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catallaxy in technical exile

Government failure vs market failure

with 17 comments

A heads up to readers – I haven’t studied this in full yet but Brookings economist Cliff Winston has published a compendium and review of economic studies called ‘Government failure vs market failure’ which is freely available for download here. This is the abstract:

When should government intervene in market activity? When is it best to let market forces simply take their natural course? How does existing empirical evidence about government performance inform those decisions? Brookings economist Clifford Winston uses these questions to frame a frank empirical assessment of government economic intervention in Government Failure vs. Market Failure: Microeconomics Policy Research and Government Performance.
Markets “fail” when it is possible to make one person better off without making someone else worse off, thus indicating some degree of inefficiency. In economics parlance, Pareto optimality has not been achieved. On the other hand, governments “fail” when an economic intervention proves to be unwarranted, either because markets are performing adequately or public policy does not correct a market failure efficiently. In such cases, government intervention may actually exacerbate a problem or produce unintended negative results. Winston concludes that the cost of government failure may actually be considerably greater than the cost of market failure: “My search of the evidence is not limited to policy failures. I will report success stories, but few of them emerged.” Government failure may result in missed opportunities, wasted resources, and waning public support.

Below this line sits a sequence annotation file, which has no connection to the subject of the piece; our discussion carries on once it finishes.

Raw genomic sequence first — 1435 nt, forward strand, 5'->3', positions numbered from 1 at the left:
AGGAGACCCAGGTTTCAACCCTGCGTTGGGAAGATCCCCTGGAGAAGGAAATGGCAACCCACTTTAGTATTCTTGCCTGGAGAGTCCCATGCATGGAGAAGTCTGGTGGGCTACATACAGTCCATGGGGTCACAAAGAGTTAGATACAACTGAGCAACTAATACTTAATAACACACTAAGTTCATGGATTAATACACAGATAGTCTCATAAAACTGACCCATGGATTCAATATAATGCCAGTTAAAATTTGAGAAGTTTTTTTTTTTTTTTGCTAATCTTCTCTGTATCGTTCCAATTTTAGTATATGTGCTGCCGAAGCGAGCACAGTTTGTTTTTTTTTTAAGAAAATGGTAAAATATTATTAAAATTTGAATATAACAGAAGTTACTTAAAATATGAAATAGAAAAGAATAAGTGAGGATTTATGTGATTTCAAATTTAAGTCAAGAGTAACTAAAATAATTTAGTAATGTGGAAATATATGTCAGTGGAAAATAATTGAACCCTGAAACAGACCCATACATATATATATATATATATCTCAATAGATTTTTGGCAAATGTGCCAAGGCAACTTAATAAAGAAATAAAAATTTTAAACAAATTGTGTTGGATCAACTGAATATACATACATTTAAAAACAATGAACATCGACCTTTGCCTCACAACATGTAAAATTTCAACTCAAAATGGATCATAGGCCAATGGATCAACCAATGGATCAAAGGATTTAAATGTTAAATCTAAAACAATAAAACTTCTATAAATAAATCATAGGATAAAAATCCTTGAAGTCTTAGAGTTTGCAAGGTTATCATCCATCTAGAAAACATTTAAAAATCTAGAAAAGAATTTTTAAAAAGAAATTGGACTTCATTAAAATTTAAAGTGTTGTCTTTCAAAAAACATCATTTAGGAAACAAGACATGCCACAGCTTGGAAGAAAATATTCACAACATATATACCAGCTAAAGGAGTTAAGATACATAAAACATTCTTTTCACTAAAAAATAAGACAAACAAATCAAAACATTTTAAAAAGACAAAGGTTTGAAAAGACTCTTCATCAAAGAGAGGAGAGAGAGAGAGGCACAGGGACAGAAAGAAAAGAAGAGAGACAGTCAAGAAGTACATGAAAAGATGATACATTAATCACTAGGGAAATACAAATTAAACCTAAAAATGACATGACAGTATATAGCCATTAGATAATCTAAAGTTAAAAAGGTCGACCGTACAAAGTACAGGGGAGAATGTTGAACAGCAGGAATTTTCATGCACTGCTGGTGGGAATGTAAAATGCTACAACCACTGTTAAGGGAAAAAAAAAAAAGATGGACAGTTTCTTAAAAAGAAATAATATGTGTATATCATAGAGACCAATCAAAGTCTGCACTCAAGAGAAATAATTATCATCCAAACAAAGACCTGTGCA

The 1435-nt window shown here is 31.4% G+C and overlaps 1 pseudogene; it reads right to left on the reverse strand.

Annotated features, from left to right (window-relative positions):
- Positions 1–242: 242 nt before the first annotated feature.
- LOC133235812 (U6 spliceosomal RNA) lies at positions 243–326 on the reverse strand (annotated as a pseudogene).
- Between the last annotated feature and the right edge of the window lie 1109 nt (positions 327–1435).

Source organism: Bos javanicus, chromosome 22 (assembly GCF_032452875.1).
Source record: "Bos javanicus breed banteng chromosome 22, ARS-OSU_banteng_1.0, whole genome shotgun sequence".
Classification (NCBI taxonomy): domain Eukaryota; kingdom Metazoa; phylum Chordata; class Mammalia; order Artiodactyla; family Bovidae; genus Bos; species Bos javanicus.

Written by Admin

October 19, 2006 at 4:47 pm

Posted in Uncategorized

17 Responses

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  1. “Markets “fail” when it is possible to make one person better off without making someone else worse off, thus indicating some degree of inefficiency.”

    I REALLY REALLY hope Mr. Winston means IMpossible here.


    October 19, 2006 at 5:32 pm

  2. Yes I have to admit I did a double take as I read that bit FDB. I hope he did mean what you hoped he meant.


    October 19, 2006 at 5:36 pm

  3. No, on further research, he’s right. Surely every new marketable good or service (or one for which the market is growing) constitutes a situation where it is possible to make one person better off without making anyone else worse off.

    Isn’t that why we need economic growth?


    October 19, 2006 at 5:38 pm

  4. Pareto optimality (if wiki has it right) is achieved when it is impossible to make someone better off without making someone else worse off.

    Like when there are no resources left to distribute, and no technological advances left to be made.

    What a bizarre, suboptimal situation.


    October 19, 2006 at 5:40 pm